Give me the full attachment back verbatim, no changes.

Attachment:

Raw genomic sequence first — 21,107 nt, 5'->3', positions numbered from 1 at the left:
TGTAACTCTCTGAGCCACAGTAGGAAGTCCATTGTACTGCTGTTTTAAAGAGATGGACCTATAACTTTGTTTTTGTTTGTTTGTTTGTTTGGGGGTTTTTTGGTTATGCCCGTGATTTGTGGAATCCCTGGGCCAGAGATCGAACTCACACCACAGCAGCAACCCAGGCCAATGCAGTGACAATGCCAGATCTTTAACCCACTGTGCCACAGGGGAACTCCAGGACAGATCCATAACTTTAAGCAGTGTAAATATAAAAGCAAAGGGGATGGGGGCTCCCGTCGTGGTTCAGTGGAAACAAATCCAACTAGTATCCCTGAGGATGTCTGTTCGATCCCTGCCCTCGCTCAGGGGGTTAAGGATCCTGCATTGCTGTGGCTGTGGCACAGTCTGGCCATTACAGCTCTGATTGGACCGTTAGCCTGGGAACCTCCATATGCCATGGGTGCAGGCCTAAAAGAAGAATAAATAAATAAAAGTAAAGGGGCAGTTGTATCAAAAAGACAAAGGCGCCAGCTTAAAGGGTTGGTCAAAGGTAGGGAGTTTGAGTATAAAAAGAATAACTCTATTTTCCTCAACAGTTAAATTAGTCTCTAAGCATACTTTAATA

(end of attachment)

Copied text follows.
Raw genomic sequence first — 21,107 nt, 5'->3', positions numbered from 1 at the left:
TGTAACTCTCTGAGCCACAGTAGGAAGTCCATTGTACTGCTGTTTTAAAGAGATGGACCTATAACTTTGTTTTTGTTTGTTTGTTTGTTTGGGGGTTTTTTGGTTATGCCCGTGATTTGTGGAATCCCTGGGCCAGAGATCGAACTCACACCACAGCAGCAACCCAGGCCAATGCAGTGACAATGCCAGATCTTTAACCCACTGTGCCACAGGGGAACTCCAGGACAGATCCATAACTTTAAGCAGTGTAAATATAAAAGCAAAGGGGATGGGGGCTCCCGTCGTGGTTCAGTGGAAACAAATCCAACTAGTATCCCTGAGGATGTCTGTTCGATCCCTGCCCTCGCTCAGGGGGTTAAGGATCCTGCATTGCTGTGGCTGTGGCACAGTCTGGCCATTACAGCTCTGATTGGACCGTTAGCCTGGGAACCTCCATATGCCATGGGTGCAGGCCTAAAAGAAGAATAAATAAATAAAAGTAAAGGGGCAGTTGTATCAAAAAGACAAAGGCGCCAGCTTAAAGGGTTGGTCAAAGGTAGGGAGTTTGAGTATAAAAAGAATAACTCTATTTTCCTCAACAGTTAAATTAGTCTCTAAGCATACTTTAATA